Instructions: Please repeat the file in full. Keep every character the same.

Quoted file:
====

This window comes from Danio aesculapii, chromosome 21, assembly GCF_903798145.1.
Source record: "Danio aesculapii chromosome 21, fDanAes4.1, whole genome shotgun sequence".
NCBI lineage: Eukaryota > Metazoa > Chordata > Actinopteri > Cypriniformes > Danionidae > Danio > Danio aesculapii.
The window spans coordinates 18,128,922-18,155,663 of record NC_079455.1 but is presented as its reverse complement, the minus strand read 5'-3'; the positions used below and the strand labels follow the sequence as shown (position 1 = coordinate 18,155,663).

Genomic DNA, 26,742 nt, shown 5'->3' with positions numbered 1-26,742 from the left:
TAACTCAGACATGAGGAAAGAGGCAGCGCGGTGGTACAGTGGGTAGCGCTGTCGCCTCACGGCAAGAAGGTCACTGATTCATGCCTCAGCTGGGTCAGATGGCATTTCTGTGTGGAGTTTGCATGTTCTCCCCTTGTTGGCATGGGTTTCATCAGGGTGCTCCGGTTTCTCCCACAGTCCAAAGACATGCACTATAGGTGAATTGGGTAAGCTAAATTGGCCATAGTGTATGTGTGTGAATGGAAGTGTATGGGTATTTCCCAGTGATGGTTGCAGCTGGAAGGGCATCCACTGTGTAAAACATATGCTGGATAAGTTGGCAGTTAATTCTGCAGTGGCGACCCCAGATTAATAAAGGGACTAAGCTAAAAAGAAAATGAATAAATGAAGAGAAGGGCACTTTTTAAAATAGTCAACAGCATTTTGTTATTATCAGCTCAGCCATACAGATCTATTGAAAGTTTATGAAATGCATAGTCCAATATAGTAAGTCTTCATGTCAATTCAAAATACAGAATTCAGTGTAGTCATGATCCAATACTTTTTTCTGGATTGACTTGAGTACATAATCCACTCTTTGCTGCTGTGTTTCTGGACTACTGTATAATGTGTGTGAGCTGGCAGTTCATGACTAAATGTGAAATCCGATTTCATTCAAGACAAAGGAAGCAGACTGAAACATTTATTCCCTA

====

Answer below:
This window comes from Danio aesculapii, chromosome 21, assembly GCF_903798145.1.
Source record: "Danio aesculapii chromosome 21, fDanAes4.1, whole genome shotgun sequence".
NCBI lineage: Eukaryota > Metazoa > Chordata > Actinopteri > Cypriniformes > Danionidae > Danio > Danio aesculapii.
The window spans coordinates 18,128,922-18,155,663 of record NC_079455.1 but is presented as its reverse complement, the minus strand read 5'-3'; the positions used below and the strand labels follow the sequence as shown (position 1 = coordinate 18,155,663).

Genomic DNA, 26,742 nt, shown 5'->3' with positions numbered 1-26,742 from the left:
TAACTCAGACATGAGGAAAGAGGCAGCGCGGTGGTACAGTGGGTAGCGCTGTCGCCTCACGGCAAGAAGGTCACTGATTCATGCCTCAGCTGGGTCAGATGGCATTTCTGTGTGGAGTTTGCATGTTCTCCCCTTGTTGGCATGGGTTTCATCAGGGTGCTCCGGTTTCTCCCACAGTCCAAAGACATGCACTATAGGTGAATTGGGTAAGCTAAATTGGCCATAGTGTATGTGTGTGAATGGAAGTGTATGGGTATTTCCCAGTGATGGTTGCAGCTGGAAGGGCATCCACTGTGTAAAACATATGCTGGATAAGTTGGCAGTTAATTCTGCAGTGGCGACCCCAGATTAATAAAGGGACTAAGCTAAAAAGAAAATGAATAAATGAAGAGAAGGGCACTTTTTAAAATAGTCAACAGCATTTTGTTATTATCAGCTCAGCCATACAGATCTATTGAAAGTTTATGAAATGCATAGTCCAATATAGTAAGTCTTCATGTCAATTCAAAATACAGAATTCAGTGTAGTCATGATCCAATACTTTTTTCTGGATTGACTTGAGTACATAATCCACTCTTTGCTGCTGTGTTTCTGGACTACTGTATAATGTGTGTGAGCTGGCAGTTCATGACTAAATGTGAAATCCGATTTCATTCAAGACAAAGGAAGCAGACTGAAACATTTATTCCCTA